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Hydrangea serrata is a deciduous flowering shrub of medium size native to east Asia. It is widely used as a landscape and garden plant in many countries. Common names for Hydrangea serrata include mountain hydrangea, blood-on-the-snow, and tea of heaven. This hydrangea is a close relative of the better known large leaf hydrangea, Hydrangea macrophylla. Flowers, stems, and leaves are smaller on Hydrangea serrata, but it is a hardier species and can be planted in areas too cold for Hydrangea macrophylla.
A spot with well-drained, fertile soil is ideal for this shrub. It does best in partial shade, but will tolerate full sun if the soil is not allowed to dry out. Hydrangea serrata reaches a height of 3 to 5 feet (about 1 to 1.5 m) and usually is as wide as it is tall, growing into a round mound. It can grow up to 18 inches (about 45 cm) a year in favorable conditions. The dark green leaves are oval-shaped, up to 6 inches (about 15 cm) long, and have a toothed, or serrated, edge which gives the species its name.
Hydrangea serrata flowers are actually clusters of florets and are shaped like snowballs or lacy caplets. Sterile and fertile florets are mixed in the clusters, and the sterile ones are slightly showier. Flower color depends on the acidity of the soil where the plant is growing. In very acid soil the blossoms are blue, while in more alkaline places they bloom in shades of pink. Some flowers may be white, or white shading into blue or pink.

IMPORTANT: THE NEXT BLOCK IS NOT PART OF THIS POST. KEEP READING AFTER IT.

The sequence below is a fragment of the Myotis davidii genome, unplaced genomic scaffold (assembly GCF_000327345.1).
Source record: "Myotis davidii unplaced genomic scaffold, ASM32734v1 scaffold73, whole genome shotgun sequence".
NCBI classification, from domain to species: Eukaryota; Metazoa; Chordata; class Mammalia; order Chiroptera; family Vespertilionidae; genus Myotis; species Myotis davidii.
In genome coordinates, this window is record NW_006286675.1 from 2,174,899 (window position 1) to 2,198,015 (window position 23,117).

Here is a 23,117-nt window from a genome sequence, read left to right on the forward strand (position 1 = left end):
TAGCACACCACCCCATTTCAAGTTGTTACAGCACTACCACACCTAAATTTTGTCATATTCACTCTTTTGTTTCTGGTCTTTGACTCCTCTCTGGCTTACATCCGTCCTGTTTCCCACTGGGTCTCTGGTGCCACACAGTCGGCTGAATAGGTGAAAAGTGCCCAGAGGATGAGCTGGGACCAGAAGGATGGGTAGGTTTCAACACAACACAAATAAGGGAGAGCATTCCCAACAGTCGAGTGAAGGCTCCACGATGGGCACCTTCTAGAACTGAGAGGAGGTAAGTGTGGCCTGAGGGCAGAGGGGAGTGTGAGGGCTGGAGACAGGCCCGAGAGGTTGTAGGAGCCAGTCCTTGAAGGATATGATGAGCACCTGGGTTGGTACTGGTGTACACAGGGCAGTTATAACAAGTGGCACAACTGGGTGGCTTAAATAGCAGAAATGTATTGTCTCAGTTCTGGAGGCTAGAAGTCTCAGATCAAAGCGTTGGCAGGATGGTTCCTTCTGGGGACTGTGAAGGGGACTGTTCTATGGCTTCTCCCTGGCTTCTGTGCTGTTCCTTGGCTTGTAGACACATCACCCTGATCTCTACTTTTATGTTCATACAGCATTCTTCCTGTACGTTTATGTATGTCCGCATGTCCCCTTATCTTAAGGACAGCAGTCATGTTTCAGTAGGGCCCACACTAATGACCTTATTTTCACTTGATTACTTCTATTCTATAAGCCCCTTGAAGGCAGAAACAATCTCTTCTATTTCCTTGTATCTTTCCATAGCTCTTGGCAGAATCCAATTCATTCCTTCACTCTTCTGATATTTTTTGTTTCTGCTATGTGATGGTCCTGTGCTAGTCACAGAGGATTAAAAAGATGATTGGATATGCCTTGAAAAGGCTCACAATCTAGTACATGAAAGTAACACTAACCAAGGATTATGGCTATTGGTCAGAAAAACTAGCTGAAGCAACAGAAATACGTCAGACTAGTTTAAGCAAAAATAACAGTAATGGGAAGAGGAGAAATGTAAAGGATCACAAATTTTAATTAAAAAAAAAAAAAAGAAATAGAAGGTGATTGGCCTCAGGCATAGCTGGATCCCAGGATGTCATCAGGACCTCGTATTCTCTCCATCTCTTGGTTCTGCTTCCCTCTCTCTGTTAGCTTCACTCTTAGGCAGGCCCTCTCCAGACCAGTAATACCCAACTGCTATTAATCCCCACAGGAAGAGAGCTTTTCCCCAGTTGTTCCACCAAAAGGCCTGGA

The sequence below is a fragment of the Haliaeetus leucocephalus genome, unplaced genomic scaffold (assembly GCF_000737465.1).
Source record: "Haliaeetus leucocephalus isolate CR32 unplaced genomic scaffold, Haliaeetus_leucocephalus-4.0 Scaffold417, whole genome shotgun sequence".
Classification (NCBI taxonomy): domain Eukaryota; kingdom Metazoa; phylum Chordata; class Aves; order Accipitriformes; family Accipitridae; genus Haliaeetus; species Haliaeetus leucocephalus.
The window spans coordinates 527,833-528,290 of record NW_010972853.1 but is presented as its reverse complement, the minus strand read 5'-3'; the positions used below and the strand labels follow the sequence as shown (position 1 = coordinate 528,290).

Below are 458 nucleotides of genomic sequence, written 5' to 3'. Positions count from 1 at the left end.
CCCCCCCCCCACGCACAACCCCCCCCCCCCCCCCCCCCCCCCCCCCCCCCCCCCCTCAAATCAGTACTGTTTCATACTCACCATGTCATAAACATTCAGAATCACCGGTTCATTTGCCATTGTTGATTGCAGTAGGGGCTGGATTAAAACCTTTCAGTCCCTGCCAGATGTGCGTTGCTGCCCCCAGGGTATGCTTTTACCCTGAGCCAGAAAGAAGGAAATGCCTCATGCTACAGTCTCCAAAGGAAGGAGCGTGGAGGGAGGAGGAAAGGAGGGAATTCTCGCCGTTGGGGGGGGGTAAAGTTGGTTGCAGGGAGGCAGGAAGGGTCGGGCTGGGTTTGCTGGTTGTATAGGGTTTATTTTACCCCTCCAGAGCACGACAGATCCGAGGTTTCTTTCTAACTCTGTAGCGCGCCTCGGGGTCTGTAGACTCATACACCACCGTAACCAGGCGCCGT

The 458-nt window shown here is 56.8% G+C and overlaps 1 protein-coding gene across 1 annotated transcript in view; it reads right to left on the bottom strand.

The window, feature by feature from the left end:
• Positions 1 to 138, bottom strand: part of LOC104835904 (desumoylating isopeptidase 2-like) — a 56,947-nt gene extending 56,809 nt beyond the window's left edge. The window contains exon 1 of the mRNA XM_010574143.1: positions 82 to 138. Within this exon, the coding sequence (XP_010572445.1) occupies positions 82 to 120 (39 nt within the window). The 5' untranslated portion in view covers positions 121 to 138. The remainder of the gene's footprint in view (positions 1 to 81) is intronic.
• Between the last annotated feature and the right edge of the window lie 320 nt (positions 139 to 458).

Within its native range of east Asia and Japan, Hydrangea serrata grows in cooler areas up to 5,000 feet (1,524 m) above sea level. In North America it is usually recommended for USDA plant hardiness zones 6 and 7, but can be planted as far north as zone 5 if it is provided with adequate winter protection. Following particularly cold winters flowers may be sparser than usual. It has been successfully grown as far south as parts of zone 9 when planted in a shaded area and given plenty of water.
Hydrangea serrata blooms mostly on old wood, the stems that grew in earlier years. To encourage best blooming the only routine pruning should be removal of dead or damaged stems. It is a summer flowering shrub, and the blossoms are most profuse in July and August. The flowers are pollinated by insects.